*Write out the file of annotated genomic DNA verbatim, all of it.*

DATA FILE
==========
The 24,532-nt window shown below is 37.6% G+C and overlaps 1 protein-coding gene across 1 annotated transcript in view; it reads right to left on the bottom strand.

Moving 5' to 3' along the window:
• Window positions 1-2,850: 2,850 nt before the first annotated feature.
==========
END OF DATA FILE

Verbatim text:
The 24,532-nt window shown below is 37.6% G+C and overlaps 1 protein-coding gene across 1 annotated transcript in view; it reads right to left on the bottom strand.

Moving 5' to 3' along the window:
• Window positions 1-2,850: 2,850 nt before the first annotated feature.